15 fly facing press
On the next photo, you see the fly as mostly constructed, from the inside of the pants. I have pinned back the fly on the left so it doesn’t get caught in the stitching on the right. There are chalk markings for where to topstitch the fly but they are on the wrong side of the fabric and they are under the fly facing on the right side as you look at the photo.
16 fly inside
In the next photo, I have folded up the fly facing and put pins in where the chalk markings are. When you turn the pants front right side up, you will be able to see where the markings are because the pins will show through to the right side.
17 fly marking
On the right side of the pants front, you can now mark the stitching line with chalk based on the pins you put in on the other side. This way, the chalk will be fresh and in the correct position. If you marked the stitching lines at the very beginning when you cut out the fabric, not only would they be worn off with handling but they might not follow exactly where you have to stitch, based on where the zipper ended up. Sewing is certainly not an exact science and things move around as you go on. In fact, once you mark the stitching line on the outside in chalk, you are going to have to put things together the way the pattern instructions tell you and you may find (as I did) that you have to move the stitching line over a little bit to ensure that you catch the zipper with the second line of topstitching. If you have a pair of purchased pants to use as a rough guide, you will see how the fly needs to look when it is completed and you can use that to help decide exactly where to stitch.
18 fly outside

Thursday, November 24, 2005

starting to sew, pockets

I didn’t take any pictures of cutting the pattern out, but I managed to get a skirt out of what was left after cutting the pants out. I will be sewing them both at the same time. I’ve made the pants twice before but the skirt I have made in various lengths at least 10 times.

It took a while between cutting and starting to sew and the photo following shows what happens when you leave a piece hanging from the chair with the pattern still pinned to it and don’t keep the door closed with a nosy puppy about.
3 chewed pattern
Before I get sewing, I like to have a look at pants I’ve made before so I know where I’m going. I also like to know where I should finish raw edges on things I don’t often make, like the fly.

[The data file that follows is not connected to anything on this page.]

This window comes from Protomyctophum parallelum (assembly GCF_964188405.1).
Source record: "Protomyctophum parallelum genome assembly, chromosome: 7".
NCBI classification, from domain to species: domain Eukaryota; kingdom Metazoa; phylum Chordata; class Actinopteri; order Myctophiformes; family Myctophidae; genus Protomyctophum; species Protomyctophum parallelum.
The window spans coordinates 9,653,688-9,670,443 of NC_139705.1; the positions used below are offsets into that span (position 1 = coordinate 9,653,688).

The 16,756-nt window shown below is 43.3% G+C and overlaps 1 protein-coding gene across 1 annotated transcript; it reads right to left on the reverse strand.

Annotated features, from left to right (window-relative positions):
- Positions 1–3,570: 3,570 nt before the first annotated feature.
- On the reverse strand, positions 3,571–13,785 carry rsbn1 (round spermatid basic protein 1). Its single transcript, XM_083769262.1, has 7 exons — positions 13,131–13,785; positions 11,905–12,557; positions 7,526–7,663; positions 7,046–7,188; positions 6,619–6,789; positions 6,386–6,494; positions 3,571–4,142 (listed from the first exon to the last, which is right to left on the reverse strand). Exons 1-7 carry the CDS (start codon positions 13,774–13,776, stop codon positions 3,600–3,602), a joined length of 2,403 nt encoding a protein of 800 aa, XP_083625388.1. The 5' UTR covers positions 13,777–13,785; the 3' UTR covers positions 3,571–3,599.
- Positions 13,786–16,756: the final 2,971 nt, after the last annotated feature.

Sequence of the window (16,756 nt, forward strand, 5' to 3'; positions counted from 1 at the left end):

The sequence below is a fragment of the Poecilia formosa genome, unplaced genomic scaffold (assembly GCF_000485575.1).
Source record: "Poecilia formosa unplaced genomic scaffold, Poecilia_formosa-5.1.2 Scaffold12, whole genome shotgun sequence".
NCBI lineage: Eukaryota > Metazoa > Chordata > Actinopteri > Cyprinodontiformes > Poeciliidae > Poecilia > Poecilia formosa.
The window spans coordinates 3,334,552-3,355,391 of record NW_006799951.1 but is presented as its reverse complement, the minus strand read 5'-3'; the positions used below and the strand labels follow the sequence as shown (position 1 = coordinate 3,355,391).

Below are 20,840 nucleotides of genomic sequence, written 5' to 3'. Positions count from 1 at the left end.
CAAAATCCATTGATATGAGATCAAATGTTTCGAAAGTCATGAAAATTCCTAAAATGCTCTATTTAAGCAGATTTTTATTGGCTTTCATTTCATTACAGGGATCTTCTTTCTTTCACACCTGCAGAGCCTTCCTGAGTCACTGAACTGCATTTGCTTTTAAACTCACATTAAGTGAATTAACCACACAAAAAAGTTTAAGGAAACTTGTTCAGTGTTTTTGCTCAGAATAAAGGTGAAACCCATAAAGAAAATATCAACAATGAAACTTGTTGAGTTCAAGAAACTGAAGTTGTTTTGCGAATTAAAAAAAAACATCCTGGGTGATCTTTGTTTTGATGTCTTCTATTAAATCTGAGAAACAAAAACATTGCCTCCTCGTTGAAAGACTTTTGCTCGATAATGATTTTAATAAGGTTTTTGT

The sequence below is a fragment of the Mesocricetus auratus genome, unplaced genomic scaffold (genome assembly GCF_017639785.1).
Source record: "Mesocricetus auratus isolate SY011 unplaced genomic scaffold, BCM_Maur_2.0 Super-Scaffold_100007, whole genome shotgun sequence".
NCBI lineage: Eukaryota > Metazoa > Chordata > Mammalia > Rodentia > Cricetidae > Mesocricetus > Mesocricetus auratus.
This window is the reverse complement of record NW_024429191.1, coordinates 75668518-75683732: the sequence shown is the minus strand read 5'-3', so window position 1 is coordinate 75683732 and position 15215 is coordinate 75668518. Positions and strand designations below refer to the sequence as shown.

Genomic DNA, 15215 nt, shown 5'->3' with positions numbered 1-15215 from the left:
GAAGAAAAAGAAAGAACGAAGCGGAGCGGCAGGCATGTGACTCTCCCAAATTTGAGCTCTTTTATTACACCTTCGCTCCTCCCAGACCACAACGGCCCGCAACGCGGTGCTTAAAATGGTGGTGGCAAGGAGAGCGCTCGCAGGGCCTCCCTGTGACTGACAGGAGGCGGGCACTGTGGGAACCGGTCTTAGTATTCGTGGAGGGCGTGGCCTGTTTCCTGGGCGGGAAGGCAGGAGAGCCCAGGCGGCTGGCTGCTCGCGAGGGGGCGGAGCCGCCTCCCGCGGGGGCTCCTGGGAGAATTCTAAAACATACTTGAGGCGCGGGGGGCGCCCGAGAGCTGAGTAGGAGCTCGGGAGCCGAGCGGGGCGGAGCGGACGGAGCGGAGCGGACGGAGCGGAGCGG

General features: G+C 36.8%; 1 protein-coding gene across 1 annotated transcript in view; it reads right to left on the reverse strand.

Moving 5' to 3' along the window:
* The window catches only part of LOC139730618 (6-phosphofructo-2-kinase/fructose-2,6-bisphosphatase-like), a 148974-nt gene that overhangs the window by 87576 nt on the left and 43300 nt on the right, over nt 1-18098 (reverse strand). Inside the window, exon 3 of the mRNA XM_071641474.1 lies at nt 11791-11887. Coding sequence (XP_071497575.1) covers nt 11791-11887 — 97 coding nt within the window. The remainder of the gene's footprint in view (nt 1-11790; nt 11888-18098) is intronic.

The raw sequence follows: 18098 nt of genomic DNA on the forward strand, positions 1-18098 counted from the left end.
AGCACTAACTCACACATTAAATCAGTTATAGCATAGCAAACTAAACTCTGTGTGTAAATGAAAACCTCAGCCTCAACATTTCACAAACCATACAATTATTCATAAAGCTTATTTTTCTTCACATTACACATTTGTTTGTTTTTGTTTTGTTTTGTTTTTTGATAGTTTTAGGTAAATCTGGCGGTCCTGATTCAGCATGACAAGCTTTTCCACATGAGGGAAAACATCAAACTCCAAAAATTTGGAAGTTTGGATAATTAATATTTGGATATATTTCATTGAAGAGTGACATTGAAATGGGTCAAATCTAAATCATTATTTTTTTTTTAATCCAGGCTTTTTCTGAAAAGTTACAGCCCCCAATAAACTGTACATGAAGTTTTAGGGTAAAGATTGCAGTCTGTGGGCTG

4 inside pants
So now I’ve marked all the pieces, dots, darts, where the zipper goes. I’ve also ironed on the interfacing - in this case, it only goes on the waistband of the pants and the facings on the skirt. As I remarked on the shirt part of the blog, I like to pin as many things together as possible and line them all up to start sewing. I don’t know if it is, but it feels more efficient that way. Once I’ve sewed everything I can, then I iron all the pieces at one time too. In this photo, I’ve pinned the skirt facings, the fly, pants pocket facings and skirt darts (I think).
5 sewing line up
When I fold the pocket facing over to the right side, I like to make sure I see the seam line a little on the inside of the pocket before I iron it flat. Then when I top stitch the edge of the pocket, I know none of the facing will be showing on the outside.
6 pocket facing
Continuing with the pockets, I stitch the pocket itself to the pocket facing along the raw edge that I’ve pinked to keep from raveling. When you lie the pocket flat on top of the facing (which is attached to the pants front), you will see that the side seam allowances do not match up. That misalignment will allow the pocket to curve out from the body when it is finished. Once the bottom of the pocket is sewed, turn the pieces right side up and smooth everything nice and flat on the ironing board. Then, move the side seam allowance edges so they line up and pin them all together (there are three layers - the pocket, facing and pant front). The photo shows how there is more fabric on the pants front than on the pocket. Baste the pinned edges together.
7 pocket
I am making things out of the order in which they are presented on the pattern instructions, mostly because I can because I have experience and because of my penchant for efficiencies. I show the back pockets next because they are easy to make and set aside until they are needed and you can do that mass ironing that I mentioned.